Boehner, McConnell play survivor in 2014

For the two top-ranking Republicans in Congress, 2013 was about survival above all else.

Speaker John BoehnerJohn Andrew Boehner4 reasons Mike Pompeo will succeed at Foggy Bottom The misunderstood reason Congress can’t get its job done GOP sees McCarthy moving up — if GOP loses the House MORE (R-Ohio) and Senate Minority Leader Mitch McConnellAddison (Mitch) Mitchell McConnellCollins: 'Extremely disappointing' ObamaCare fix left out of spending deal House poised to vote on .3T spending bill Budowsky: Stop Trump from firing Mueller MORE (R-Ky.) found themselves caught between a reelected Democratic president in Barack Obama and a restless cast of conservatives who refused to yield an inch in the year’s legislative battles.

Days after capitulating to the Senate in the fiscal cliff, Boehner overcame an attempt by right-wing House Republicans to oust him from the Speakership. He won few legislative victories in the House and was in effect dragged into a government shutdown by conservatives who refused the leadership’s initial attempt to avert it.

Yet Boehner emerged from the shutdown with a stronger hand internally and scored a late win with the passage of a two-year budget agreement negotiated by Rep. Paul Ryan (R-Wis.). He ended the year by lashing out at the conservative groups who had opposed him, signaling he may try to run a tighter ship in 2014.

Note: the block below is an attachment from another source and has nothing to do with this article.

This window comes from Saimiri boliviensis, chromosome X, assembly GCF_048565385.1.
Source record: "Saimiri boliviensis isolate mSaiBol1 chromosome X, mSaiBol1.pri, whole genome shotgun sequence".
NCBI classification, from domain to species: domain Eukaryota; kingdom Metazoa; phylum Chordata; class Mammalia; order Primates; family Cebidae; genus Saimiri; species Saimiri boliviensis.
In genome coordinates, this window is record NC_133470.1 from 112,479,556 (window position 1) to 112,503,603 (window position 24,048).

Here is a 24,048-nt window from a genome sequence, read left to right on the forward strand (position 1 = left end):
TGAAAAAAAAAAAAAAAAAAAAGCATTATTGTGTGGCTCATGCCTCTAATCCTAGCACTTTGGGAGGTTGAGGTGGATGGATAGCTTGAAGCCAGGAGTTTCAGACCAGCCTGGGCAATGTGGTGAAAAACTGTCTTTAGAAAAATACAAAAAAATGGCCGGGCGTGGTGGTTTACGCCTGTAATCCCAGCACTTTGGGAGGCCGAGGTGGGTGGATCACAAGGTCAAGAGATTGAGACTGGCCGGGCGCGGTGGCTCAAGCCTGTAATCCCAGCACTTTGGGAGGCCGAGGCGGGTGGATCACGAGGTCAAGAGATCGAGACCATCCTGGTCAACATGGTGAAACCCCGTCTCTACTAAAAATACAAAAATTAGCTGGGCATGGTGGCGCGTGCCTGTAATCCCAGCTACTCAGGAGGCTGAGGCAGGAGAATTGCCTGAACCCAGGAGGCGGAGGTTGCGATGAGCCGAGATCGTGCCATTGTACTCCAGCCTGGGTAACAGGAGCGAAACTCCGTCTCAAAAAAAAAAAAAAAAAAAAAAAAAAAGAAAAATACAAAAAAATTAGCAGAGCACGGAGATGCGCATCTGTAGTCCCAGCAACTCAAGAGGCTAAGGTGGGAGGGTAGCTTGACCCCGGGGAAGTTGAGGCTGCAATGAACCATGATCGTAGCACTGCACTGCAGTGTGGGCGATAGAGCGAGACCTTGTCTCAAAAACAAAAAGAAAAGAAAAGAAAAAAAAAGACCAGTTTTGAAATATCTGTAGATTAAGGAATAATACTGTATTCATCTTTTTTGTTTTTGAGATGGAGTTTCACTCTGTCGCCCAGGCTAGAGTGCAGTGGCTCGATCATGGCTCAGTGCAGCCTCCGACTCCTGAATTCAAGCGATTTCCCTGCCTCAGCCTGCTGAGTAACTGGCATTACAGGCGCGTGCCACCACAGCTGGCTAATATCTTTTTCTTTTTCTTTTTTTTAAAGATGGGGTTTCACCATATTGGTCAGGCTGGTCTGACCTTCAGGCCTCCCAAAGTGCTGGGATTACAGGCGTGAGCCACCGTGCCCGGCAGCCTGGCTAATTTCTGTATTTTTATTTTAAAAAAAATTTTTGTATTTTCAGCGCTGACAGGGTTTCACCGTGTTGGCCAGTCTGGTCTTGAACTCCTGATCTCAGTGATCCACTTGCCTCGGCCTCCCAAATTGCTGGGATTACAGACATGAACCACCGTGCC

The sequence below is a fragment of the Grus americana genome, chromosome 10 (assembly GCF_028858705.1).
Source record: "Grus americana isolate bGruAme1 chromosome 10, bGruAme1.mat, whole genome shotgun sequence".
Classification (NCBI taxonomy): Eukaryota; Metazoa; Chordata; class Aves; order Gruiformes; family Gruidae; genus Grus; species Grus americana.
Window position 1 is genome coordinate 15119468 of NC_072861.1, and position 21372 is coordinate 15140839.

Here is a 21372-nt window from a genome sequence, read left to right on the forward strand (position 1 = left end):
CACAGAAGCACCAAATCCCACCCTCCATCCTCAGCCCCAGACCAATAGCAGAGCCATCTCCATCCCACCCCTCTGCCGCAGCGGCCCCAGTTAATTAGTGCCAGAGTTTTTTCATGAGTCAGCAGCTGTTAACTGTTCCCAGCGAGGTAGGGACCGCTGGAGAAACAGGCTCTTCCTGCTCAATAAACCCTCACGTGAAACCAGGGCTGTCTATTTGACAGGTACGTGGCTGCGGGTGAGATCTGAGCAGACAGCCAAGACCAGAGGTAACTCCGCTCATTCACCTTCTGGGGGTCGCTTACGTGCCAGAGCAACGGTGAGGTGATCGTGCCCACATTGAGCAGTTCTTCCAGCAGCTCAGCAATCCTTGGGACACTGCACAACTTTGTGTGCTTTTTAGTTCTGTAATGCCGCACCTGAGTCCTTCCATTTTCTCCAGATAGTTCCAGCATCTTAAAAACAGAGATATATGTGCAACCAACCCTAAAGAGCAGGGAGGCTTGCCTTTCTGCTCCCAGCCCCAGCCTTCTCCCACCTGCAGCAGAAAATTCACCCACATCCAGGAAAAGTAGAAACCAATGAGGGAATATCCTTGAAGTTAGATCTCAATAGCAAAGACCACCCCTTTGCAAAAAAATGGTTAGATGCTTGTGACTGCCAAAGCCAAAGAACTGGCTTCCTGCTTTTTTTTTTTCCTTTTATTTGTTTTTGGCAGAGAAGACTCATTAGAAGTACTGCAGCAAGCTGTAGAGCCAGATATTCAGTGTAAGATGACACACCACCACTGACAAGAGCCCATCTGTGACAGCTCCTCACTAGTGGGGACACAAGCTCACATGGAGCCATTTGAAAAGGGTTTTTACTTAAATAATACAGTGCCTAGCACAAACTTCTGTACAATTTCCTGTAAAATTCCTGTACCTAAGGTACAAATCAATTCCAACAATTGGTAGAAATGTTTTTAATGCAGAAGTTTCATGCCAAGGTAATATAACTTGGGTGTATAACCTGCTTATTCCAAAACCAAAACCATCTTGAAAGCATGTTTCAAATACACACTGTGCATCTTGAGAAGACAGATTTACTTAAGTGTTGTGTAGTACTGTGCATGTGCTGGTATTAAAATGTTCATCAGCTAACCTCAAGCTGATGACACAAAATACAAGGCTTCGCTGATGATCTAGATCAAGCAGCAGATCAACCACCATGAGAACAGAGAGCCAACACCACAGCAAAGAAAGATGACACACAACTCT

McConnell endured just as many peaks and valleys in 2013. He played the role of legislative savior twice, first in striking a deal with Vice President Biden to avert the fiscal cliff on New Year’s morning, and then reaching another accord in October with Senate Majority Leader Harry Reid (D-Nev.) to reopen the government and raise the debt ceiling.

But McConnell suffered politically ahead of his 2014 reelection bid. He drew both a legitimate Democratic opponent in Alison Lundergan Grimes and a Tea Party primary challenger in Matt Bevin.

McConnell’s biggest loss, however, might have come when Reid and Senate Democrats deployed the legislative “nuclear option” – a rule change limiting the filibuster against presidential nominations.

Republicans denounced the move and retaliated by trying to stall legislation and nominees in December, but the move left McConnell and the GOP with a weakened hand heading into 2014.